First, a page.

Asked & Answered

Quick conversations with a DACA “Dreamer,” a chief justice, and other Suffolk Law change agents

Whether it’s an immigration attorney appearing before the U.S. Supreme Court in a mass deportation case, the leader of the national bar presidents organization getting people to rethink the meaning of citizenship, a law firm partner standing up for diversity and inclusion, or one of many other change agents, Suffolk Law graduates are making an impact.

We chose a small group of alumni and asked each one a question about their work. Their answers follow.

Law student sitting in classroom at Suffolk.
Leila Fajardo Giles JD'18, a Peruvian immigrant and enrollee in the DACA "Dreamer" program, represented a Central American teen in an asylum case.

Leila Fajardo Giles JD'18

As an immigrant with personal experience in the immigration system, I thought, “Now I’m in a position where I can use my legal knowledge to help someone else who might not have a voice.” My client, a woman not much younger than I am, was able to avoid a life of persecution, and that was the proudest moment of my Law School career.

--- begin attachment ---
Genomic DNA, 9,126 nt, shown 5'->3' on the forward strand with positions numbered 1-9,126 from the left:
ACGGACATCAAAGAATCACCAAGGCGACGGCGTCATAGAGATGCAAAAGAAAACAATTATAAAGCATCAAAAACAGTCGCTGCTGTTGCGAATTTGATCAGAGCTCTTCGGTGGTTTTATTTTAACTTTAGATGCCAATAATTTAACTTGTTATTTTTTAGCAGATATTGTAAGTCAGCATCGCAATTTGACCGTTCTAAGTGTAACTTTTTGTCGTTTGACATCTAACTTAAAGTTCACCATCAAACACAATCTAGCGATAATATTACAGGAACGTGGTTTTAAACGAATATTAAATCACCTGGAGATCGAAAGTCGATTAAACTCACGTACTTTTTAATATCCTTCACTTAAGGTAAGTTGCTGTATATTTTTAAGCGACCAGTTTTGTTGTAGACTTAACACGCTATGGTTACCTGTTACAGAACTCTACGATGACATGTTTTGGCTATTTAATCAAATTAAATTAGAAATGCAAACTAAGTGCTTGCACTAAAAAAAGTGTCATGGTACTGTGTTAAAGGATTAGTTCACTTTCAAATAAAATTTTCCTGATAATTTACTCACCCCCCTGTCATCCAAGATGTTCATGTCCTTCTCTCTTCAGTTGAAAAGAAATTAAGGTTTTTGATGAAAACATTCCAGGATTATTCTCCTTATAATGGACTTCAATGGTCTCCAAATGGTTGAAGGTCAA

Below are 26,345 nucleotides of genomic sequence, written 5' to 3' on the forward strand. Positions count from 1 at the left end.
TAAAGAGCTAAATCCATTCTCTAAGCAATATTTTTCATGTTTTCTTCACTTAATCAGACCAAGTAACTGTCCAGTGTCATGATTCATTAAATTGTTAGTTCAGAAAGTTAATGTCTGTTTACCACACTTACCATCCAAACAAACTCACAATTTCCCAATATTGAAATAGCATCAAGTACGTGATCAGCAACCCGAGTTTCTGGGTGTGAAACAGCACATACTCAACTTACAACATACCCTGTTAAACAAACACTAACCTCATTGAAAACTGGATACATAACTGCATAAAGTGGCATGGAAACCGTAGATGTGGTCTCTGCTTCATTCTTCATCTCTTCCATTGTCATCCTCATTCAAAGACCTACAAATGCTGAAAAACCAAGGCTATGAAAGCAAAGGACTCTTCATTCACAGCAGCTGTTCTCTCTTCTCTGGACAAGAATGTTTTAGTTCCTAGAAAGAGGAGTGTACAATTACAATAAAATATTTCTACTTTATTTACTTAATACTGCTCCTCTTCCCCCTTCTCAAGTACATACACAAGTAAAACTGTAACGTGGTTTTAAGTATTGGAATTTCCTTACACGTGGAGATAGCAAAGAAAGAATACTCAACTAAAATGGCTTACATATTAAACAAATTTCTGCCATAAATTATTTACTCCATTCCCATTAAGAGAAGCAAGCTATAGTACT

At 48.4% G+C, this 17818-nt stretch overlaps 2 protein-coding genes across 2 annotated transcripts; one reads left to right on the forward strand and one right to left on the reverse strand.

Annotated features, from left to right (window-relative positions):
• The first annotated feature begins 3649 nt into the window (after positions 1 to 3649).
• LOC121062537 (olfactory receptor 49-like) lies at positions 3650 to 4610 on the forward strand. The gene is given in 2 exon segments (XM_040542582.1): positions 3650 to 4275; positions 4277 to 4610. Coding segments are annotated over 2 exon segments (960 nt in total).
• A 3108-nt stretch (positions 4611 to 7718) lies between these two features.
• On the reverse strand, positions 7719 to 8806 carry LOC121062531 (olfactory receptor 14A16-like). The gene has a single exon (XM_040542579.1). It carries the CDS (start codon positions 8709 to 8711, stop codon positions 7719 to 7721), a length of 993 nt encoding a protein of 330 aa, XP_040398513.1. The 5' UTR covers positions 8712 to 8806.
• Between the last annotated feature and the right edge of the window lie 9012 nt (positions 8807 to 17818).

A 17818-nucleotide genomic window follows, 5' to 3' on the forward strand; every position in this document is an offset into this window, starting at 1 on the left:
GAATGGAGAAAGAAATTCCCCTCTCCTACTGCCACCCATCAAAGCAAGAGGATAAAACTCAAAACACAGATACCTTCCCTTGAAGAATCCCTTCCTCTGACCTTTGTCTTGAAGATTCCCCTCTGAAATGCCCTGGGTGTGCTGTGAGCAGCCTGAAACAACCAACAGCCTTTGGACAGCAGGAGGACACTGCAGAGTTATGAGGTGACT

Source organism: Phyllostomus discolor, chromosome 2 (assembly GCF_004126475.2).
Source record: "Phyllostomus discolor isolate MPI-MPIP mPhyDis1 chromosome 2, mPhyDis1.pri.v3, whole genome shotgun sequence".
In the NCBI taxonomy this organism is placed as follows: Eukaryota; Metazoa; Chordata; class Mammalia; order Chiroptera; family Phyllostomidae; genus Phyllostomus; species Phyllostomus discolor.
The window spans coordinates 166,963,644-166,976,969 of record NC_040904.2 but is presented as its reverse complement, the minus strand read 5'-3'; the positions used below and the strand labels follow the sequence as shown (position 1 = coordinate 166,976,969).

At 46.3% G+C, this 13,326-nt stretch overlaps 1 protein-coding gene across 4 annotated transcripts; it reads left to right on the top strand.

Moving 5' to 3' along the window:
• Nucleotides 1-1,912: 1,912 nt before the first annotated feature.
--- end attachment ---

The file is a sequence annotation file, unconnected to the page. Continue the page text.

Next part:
My main role was preparing her for her asylum interview with the U.S. Citizenship and Immigration Services. I spent many hours helping her detail the severe abuse she suffered in her home country and preparing the legal argument for the case.

Fajardo Giles is an immigration law clerk at Barrales Law in Boston.
Paul Reiber, the chief justice of Vermont.
Paul Reiber JD'74 is chief justice of the Supreme Court of Vermont and president of the Conference of Chief Justices.

Paul Reiber

A central focus of my work is access to justice. Equal access to justice is the cornerstone of our democracy. This year I am proud to be working with so many who are dedicated to this principle. All who work in our profession have a special responsibility to the institutions of democracy and in particular to the quality of justice. The people’s trust in government, in the rule of law, is threatened if our system of justice is unfair, arbitrary, or beyond the means of those who come to court. I am grateful to all who work to enhance public trust through support of the work of state courts to improve access to justice.